But medical research, the goal of which is to improve the quality of life for individuals with cachexic conditions, is a far cry from purposeful manipulation of our bodies’ genetic protein simply for the sake of increased athleticism. Yet this is exactly what has been recently observed. A few supplement companies advertise that they have found a way to create products that claim to significantly reduce the amount of serum myostatin circulating in the body, thereby enabling greater growth of lean muscle mass. Serious bodybuilders, looking for any edge in today’s highly competitive field, are buying into this, despite the fact that further research is needed in order to ascertain the long-term effects to other bodily systems. Whether or not the companies’ claims are factual, the question remains: at what point has an athlete crossed over from “supplementation“ to “inappropriate genetic manipulation“? While it is exciting to entertain the possibility of a simple way to eradicate what might be the biggest obstacle in one’s ability to gain muscle, at what cost/health risk should an athlete engage in such activity?

Fortunately, at least for now, there seems to be a good deal of hesitancy among the masses in terms of jumping on any anti-myostatin bandwagon for the sake of enhancing one’s ability to add lean muscle tissue. More prudent athletes seem to be carefully considering the research at hand. Certainly there will always be supplements available for sports performance enhancement, whether they are natural or steroid-based, as well as competitors who are willing to exploit scientific research for personal gain. But perhaps the results of further medical experimentation in the myostatin realm should be limited to helping those suffering from debilitating diseases, while true athleticism is allowed to return to its roots, that being the quest for optimal performance of the body with which we are born.


1.Johns Hopkins Magazine, June 1997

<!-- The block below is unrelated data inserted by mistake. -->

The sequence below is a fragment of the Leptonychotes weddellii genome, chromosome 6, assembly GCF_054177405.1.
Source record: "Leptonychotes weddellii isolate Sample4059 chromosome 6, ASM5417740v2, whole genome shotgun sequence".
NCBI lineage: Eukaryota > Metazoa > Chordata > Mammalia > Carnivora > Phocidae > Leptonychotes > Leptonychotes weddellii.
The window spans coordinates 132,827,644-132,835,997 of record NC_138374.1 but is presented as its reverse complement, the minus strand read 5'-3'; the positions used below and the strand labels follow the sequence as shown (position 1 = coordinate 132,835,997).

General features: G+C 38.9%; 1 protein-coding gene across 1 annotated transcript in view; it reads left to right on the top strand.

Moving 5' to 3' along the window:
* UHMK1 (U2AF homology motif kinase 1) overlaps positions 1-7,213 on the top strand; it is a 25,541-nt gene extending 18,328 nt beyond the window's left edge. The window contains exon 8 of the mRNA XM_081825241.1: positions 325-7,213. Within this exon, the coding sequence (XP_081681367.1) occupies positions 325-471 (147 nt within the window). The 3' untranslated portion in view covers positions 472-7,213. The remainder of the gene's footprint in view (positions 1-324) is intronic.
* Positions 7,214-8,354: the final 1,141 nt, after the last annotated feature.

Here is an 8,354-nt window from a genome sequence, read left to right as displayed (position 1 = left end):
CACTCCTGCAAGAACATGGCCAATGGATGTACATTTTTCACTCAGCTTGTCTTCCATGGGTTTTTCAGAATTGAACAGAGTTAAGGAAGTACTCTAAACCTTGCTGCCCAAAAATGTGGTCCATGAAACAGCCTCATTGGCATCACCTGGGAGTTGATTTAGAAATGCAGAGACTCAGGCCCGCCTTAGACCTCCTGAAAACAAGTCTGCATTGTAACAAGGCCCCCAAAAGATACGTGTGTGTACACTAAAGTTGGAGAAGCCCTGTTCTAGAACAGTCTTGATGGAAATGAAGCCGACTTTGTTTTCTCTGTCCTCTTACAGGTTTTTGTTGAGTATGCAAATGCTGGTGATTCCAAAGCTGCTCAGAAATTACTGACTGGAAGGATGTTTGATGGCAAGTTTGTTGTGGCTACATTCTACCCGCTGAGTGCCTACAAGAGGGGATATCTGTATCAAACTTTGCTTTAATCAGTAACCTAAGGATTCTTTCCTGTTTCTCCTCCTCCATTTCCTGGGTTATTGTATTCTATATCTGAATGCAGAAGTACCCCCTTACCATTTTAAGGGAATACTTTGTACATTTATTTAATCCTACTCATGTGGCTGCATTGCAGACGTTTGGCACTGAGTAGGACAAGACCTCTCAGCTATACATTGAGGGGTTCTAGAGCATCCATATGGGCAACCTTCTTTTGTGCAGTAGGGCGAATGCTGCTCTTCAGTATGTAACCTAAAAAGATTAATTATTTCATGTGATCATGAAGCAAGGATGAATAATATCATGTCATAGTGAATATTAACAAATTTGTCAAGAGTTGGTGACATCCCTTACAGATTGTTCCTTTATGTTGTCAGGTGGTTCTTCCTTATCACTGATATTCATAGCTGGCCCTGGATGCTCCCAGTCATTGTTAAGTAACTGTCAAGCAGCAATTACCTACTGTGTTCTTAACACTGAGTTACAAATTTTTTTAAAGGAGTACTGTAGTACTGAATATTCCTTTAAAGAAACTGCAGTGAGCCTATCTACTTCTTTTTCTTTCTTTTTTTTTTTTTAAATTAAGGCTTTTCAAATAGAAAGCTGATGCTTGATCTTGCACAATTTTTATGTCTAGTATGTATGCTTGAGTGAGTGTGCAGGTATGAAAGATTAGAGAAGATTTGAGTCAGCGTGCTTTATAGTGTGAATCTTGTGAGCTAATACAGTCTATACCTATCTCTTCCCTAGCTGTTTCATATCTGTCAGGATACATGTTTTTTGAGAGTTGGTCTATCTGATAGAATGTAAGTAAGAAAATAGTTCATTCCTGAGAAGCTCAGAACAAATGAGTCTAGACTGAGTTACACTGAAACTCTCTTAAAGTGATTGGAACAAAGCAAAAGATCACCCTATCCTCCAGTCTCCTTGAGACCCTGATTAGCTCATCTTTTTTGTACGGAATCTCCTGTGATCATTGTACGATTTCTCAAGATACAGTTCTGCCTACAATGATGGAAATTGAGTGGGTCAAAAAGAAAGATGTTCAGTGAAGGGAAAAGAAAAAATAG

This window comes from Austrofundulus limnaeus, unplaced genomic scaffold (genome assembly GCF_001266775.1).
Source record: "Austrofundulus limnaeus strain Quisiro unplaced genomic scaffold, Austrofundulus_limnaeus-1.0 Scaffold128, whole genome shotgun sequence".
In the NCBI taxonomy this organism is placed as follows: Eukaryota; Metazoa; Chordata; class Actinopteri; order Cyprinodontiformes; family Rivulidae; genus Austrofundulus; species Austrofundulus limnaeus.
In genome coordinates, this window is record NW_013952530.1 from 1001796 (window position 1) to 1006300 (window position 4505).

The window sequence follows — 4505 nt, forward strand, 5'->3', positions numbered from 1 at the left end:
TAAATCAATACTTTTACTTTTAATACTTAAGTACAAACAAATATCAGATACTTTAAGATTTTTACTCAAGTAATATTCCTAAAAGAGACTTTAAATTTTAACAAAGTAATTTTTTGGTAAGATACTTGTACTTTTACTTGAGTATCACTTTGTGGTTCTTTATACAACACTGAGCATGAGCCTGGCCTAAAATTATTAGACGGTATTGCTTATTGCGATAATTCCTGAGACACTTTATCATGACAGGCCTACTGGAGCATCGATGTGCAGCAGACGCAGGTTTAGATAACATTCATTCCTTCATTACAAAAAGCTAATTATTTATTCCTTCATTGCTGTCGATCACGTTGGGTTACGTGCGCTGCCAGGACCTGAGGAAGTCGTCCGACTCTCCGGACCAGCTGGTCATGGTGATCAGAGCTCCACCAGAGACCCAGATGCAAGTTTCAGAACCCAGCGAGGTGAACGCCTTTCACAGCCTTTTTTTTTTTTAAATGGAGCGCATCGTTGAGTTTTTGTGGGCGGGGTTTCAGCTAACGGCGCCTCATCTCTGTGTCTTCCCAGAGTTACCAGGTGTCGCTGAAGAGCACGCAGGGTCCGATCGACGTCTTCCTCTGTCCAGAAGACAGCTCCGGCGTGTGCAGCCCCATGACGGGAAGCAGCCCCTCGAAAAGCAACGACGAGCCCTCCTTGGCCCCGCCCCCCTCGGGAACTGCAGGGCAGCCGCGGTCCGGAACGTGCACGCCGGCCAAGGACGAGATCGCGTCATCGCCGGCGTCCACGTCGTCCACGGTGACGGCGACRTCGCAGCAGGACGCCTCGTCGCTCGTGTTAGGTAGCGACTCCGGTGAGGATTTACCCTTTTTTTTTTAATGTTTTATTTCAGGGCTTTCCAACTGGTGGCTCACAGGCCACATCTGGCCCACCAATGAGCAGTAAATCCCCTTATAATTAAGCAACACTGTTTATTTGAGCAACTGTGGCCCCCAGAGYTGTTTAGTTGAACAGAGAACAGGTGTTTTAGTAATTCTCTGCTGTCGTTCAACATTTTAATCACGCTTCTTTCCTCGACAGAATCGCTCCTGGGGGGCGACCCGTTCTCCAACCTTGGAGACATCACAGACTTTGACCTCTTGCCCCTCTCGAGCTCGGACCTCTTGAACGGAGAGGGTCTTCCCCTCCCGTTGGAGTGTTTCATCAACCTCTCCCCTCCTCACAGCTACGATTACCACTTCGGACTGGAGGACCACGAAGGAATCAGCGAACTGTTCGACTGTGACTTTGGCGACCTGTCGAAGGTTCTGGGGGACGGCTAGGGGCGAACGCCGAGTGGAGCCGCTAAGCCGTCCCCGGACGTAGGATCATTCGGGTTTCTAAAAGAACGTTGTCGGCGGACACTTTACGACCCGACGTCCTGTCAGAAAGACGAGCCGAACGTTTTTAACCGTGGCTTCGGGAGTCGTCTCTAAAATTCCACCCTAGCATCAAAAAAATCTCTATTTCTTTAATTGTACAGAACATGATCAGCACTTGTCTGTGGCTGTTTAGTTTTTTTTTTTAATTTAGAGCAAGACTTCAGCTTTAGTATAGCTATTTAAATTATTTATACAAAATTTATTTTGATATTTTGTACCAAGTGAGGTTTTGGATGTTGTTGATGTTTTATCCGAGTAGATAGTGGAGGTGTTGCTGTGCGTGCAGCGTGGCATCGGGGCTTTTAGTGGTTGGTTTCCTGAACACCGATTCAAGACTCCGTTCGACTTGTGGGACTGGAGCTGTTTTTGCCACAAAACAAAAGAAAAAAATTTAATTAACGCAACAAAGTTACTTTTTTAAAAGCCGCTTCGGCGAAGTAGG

2.McPherron, AC, AM Lawler, SJ Lee. Regulation of skeletal muscle mass in mice by a new TGF-b superfamily member. Nature 1997, 387:83.
3.McPherron, AC, SJ Lee. Double muscling in cattle due to mutations in the myostatin gene. Proc Natl Acad Sci USA 1997, 94:12457
4. Kunihiro Tsuchida The role of myostatin and bone morphogenetic proteins in muscular disorders. Sumary, Expert Opinion on Biological Therapy, February 2006, Vol. 6, No. 2, Pages 147-154.
5. Wagner, KR. Muscle regeneration through myostatin inhibition. Curr Opin Rheumatol., 2005 Nov; 17(6):720=4
6. James F. Tobin and Anthony J. Celeste. Myostatin, a negative regulator of muscle mass: implications for muscle degenerative diseases. Current Opinion in Pharmacology, Volume 5, Issue 3, June 2005, Pages 328-332

About the Author

Cathleen Kronemer is an AFAA-Certified Group Exercise Instructor, NSCA-Certified Personal Trainer, competitive bodybuilder and freelance writer. She is employed at the Jewish Community Center in St. Louis, MO. Cathleen has been involved in the fitness industry for 22 years. Look for her on

She welcomes your feedback and your comments!


These resources are for the purpose of personal trainer growth and development through Continuing Education which advances the knowledge of fitness professionals. This article is written for NFPT Certified Personal Trainers to receive Continuing Education Credit (CEC). Please contact NFPT at 800.729.6378 or [email protected] with questions or for more information.